Smiling all the way to the end.

On Sunday, Ken and Jane Pierpont retired after 60 years of pastoral ministry. I’m not sure how old they are, but I know that they didn’t start until they were 20, at least. And I know that they didn’t start at this church long past the traditional retirement age of 68.

Ken’s been active, so has Jane. We talked with Ken while he was visiting a hospital a couple years ago, stopping on his way to visit someone in prison. And we read her encouraging words often.

I was doing the math the other day and realized that I will mark 20 years of pastoral ministry this year. With Ken and Jane as models, we’ve got work to do for more than two decades more. And my guess is that people will still be in hospitals and jails then. And still needing someone to show up and smile and listen and pray.

Of course, you don’t have to be old or a pastor to do any of those three things. In fact, when Jesus was talking about seeing him, he talked about people (not just pastors), who were visiting the sick and imprisoned and feeding the hungry and clothing the naked and housing the homeless.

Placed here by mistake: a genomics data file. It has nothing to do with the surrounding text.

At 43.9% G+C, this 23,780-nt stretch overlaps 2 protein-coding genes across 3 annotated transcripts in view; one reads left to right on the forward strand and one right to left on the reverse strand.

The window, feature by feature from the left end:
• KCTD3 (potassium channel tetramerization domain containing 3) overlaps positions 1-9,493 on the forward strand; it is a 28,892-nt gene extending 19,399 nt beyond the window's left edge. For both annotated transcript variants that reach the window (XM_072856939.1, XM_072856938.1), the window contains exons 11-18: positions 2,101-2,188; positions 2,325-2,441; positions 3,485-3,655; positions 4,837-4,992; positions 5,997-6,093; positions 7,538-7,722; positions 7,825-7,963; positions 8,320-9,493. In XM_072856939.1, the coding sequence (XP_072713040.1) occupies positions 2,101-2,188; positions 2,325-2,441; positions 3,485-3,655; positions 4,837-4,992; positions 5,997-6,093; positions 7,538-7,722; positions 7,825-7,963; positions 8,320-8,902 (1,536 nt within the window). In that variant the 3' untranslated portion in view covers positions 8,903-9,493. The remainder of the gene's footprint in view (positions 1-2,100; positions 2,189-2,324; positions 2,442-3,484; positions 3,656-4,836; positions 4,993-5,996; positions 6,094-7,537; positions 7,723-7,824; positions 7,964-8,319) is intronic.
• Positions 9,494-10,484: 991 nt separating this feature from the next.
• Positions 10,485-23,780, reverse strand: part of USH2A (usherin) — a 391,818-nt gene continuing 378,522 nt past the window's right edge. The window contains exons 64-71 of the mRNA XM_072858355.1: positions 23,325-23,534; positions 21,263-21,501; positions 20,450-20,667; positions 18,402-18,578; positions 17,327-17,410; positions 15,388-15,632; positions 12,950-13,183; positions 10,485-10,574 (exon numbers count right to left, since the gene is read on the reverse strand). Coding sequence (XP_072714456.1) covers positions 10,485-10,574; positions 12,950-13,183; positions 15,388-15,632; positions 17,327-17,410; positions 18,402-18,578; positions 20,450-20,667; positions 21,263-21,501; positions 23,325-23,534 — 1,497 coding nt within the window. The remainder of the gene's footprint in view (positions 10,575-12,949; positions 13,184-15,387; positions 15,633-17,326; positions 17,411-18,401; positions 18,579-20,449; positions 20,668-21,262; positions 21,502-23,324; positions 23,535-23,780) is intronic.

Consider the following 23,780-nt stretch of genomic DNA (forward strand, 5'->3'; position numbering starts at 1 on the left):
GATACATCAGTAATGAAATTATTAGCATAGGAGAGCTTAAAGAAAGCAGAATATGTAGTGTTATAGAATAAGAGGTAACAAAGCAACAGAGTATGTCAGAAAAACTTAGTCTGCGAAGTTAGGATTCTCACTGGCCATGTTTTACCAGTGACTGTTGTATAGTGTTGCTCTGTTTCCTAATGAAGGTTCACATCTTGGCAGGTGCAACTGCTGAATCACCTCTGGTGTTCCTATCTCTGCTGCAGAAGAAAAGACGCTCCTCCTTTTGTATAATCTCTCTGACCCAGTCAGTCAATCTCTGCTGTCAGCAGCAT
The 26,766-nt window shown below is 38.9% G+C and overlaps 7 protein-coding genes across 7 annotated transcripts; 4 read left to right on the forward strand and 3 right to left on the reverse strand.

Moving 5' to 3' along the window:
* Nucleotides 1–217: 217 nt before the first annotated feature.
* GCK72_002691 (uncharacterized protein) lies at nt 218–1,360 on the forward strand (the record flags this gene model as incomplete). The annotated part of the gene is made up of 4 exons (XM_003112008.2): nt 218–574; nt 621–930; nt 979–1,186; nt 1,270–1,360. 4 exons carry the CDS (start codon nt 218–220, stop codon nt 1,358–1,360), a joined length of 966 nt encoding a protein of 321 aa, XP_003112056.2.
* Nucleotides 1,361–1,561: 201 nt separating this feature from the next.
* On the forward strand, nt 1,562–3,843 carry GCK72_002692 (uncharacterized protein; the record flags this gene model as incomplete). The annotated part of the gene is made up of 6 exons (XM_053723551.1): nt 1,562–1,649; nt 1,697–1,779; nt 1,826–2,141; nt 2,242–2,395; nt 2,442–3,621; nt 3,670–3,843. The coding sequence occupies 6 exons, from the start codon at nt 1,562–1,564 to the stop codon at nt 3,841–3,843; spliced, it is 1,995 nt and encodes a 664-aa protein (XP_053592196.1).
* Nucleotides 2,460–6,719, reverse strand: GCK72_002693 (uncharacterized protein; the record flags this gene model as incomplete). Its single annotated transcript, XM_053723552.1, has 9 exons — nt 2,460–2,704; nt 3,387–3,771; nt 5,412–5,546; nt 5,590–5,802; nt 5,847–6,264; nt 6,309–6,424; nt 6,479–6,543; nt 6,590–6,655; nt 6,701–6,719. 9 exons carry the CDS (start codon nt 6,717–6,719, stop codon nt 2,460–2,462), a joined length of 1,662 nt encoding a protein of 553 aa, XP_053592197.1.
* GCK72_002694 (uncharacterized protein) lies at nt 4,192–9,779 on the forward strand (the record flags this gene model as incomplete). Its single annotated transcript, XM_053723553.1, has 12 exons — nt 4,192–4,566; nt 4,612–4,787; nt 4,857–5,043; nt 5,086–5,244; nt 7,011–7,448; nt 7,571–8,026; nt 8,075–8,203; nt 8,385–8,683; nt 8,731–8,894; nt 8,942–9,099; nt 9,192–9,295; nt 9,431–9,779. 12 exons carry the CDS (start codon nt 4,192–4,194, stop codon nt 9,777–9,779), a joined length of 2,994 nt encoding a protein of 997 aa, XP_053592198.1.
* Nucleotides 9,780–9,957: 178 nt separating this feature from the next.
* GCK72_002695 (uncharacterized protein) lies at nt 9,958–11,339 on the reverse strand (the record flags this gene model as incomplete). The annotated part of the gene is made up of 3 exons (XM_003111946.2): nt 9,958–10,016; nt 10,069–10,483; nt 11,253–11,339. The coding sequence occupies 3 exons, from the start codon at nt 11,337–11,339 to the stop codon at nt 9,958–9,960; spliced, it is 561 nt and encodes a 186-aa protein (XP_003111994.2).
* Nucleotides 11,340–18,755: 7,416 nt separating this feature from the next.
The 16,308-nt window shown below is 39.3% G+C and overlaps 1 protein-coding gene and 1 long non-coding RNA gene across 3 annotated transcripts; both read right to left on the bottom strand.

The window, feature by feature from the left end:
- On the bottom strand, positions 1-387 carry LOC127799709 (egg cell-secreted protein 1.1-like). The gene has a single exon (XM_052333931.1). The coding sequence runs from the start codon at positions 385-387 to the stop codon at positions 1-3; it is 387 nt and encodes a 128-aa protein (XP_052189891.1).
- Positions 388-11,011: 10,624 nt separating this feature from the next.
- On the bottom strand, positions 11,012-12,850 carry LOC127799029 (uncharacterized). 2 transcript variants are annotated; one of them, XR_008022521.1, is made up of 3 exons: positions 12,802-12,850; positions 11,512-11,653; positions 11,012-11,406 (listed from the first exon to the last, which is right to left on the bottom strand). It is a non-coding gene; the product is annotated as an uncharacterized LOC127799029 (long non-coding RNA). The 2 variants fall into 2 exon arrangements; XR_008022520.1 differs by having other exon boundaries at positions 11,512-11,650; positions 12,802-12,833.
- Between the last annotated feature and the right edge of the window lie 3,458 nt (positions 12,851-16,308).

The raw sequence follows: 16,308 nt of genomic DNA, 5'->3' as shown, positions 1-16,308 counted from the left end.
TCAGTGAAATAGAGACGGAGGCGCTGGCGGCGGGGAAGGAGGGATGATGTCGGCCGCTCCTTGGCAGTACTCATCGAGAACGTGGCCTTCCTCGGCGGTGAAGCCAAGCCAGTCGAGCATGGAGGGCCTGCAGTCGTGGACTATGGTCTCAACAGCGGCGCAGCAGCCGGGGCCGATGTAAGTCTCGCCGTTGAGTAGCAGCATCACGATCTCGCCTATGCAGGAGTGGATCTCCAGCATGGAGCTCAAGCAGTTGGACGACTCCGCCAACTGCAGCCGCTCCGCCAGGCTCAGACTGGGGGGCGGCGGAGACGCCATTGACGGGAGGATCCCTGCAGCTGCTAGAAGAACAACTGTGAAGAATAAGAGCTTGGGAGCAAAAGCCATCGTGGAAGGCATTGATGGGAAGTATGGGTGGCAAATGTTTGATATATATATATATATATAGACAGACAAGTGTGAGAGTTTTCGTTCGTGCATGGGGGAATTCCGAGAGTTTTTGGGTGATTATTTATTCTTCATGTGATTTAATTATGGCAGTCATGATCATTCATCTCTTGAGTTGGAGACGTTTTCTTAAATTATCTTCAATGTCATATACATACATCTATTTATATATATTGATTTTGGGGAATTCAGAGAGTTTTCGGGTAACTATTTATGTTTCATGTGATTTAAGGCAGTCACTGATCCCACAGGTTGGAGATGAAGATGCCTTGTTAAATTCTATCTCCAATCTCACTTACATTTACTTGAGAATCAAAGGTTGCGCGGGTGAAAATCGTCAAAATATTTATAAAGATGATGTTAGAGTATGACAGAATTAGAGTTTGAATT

If we all start now, we may not reach 60 years. But Ken and Jane got there one visit, one person, one day at a time.

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Nancy and Hope went to that last service. Hope took a picture of the building where our chaplaincy office is.

What she didn’t know is that at that same moment I was taking a picture of them driving by. Same moment, looking toward each other, thinking about each other, even though we couldn’t see each other.

There’s a lot about love in that, a lot about prayer, too. Looking toward each other, thinking about each other, even when we can’t see each other.

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Some of you have had a chance to read my book about leading services: Giving a Life Meaning: How to Lead Funerals, Memorial Services, and Celebrations of Life. If you have, and you found it helpful, I’d be grateful if you left a review.

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Photo credits: Nancy, Hope, me.

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